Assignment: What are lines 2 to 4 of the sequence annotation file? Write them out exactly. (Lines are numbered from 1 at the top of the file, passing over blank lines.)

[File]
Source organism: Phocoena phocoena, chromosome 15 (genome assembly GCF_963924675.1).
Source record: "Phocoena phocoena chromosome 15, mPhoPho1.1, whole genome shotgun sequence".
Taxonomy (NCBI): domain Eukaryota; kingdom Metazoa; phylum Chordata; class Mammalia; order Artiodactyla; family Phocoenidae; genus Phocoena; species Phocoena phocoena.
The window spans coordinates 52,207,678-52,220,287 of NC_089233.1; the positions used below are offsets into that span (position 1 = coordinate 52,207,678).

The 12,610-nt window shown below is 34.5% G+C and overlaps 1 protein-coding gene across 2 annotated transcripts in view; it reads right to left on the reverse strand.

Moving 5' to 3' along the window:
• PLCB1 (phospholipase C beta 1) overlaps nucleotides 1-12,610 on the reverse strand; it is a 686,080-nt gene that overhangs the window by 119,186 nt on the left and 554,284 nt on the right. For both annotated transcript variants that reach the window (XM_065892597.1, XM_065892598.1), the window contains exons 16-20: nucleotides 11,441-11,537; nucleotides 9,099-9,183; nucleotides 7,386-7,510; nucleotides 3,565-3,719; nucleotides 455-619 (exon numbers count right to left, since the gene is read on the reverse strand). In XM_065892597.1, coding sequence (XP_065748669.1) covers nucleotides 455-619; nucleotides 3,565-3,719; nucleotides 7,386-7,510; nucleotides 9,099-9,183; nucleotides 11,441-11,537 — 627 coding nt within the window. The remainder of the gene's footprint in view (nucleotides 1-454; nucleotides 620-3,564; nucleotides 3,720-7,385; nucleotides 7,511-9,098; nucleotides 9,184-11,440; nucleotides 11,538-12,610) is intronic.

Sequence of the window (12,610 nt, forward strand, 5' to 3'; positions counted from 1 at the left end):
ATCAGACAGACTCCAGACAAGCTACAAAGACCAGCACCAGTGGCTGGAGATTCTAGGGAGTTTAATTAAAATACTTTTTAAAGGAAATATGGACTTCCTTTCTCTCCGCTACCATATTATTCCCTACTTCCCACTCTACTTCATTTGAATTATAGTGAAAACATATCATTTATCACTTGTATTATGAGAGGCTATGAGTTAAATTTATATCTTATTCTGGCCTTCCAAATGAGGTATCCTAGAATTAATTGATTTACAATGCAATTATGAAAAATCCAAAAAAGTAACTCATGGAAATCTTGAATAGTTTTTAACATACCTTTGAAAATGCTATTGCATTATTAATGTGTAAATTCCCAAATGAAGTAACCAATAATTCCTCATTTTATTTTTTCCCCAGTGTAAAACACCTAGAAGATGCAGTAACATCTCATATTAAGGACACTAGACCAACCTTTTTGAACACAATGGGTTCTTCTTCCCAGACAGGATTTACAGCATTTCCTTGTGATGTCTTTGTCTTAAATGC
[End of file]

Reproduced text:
Source record: "Phocoena phocoena chromosome 15, mPhoPho1.1, whole genome shotgun sequence".
Taxonomy (NCBI): domain Eukaryota; kingdom Metazoa; phylum Chordata; class Mammalia; order Artiodactyla; family Phocoenidae; genus Phocoena; species Phocoena phocoena.
The window spans coordinates 52,207,678-52,220,287 of NC_089233.1; the positions used below are offsets into that span (position 1 = coordinate 52,207,678).